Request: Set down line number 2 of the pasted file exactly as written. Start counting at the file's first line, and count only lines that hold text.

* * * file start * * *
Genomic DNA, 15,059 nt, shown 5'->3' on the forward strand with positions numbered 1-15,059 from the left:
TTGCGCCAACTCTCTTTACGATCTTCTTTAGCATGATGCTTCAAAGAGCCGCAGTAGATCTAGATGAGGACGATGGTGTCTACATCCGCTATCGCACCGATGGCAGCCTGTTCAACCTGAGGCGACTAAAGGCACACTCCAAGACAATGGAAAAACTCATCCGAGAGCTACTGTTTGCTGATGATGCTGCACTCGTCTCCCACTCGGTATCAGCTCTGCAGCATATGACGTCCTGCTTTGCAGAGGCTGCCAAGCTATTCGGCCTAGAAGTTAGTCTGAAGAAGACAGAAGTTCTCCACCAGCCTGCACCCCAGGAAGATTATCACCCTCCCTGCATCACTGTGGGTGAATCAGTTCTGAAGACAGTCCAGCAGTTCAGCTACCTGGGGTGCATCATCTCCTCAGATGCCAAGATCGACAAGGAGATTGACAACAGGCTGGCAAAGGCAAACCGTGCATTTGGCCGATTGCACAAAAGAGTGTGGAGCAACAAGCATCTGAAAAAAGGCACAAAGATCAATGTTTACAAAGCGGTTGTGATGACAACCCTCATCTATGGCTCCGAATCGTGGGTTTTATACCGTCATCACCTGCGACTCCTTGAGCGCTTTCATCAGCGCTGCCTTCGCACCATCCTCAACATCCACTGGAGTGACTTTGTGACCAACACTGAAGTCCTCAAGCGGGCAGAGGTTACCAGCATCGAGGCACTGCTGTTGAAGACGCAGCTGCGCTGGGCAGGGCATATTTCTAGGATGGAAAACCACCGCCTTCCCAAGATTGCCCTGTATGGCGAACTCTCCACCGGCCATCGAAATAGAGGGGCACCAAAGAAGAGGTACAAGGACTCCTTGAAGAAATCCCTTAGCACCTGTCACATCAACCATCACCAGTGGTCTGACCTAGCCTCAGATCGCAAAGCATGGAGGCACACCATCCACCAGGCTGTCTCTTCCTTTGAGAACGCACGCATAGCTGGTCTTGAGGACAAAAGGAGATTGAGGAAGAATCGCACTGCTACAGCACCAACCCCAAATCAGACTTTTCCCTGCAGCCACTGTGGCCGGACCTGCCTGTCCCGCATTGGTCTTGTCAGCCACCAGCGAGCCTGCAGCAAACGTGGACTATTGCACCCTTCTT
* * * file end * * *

TTGCGCCAACTCTCTTTACGATCTTCTTTAGCATGATGCTTCAAAGAGCCGCAGTAGATCTAGATGAGGACGATGGTGTCTACATCCGCTATCGCACCGATGGCAGCCTGTTCAACCTGAGGCGACTAAAGGCACACTCCAAGACAATGGAAAAACTCATCCGAGAGCTACTGTTTGCTGATGATGCTGCACTCGTCTCCCACTCGGTATCAGCTCTGCAGCATATGACGTCCTGCTTTGCAGAGGCTGCCAAGCTATTCGGCCTAGAAGTTAGTCTGAAGAAGACAGAAGTTCTCCACCAGCCTGCACCCCAGGAAGATTATCACCCTCCCTGCATCACTGTGGGTGAATCAGTTCTGAAGACAGTCCAGCAGTTCAGCTACCTGGGGTGCATCATCTCCTCAGATGCCAAGATCGACAAGGAGATTGACAACAGGCTGGCAAAGGCAAACCGTGCATTTGGCCGATTGCACAAAAGAGTGTGGAGCAACAAGCATCTGAAAAAAGGCACAAAGATCAATGTTTACAAAGCGGTTGTGATGACAACCCTCATCTATGGCTCCGAATCGTGGGTTTTATACCGTCATCACCTGCGACTCCTTGAGCGCTTTCATCAGCGCTGCCTTCGCACCATCCTCAACATCCACTGGAGTGACTTTGTGACCAACACTGAAGTCCTCAAGCGGGCAGAGGTTACCAGCATCGAGGCACTGCTGTTGAAGACGCAGCTGCGCTGGGCAGGGCATATTTCTAGGATGGAAAACCACCGCCTTCCCAAGATTGCCCTGTATGGCGAACTCTCCACCGGCCATCGAAATAGAGGGGCACCAAAGAAGAGGTACAAGGACTCCTTGAAGAAATCCCTTAGCACCTGTCACATCAACCATCACCAGTGGTCTGACCTAGCCTCAGATCGCAAAGCATGGAGGCACACCATCCACCAGGCTGTCTCTTCCTTTGAGAACGCACGCATAGCTGGTCTTGAGGACAAAAGGAGATTGAGGAAGAATCGCACTGCTACAGCACCAACCCCAAATCAGACTTTTCCCTGCAGCCACTGTGGCCGGACCTGCCTGTCCCGCATTGGTCTTGTCAGCCACCAGCGAGCCTGCAGCAAACGTGGACTATTGCACCCTTCTT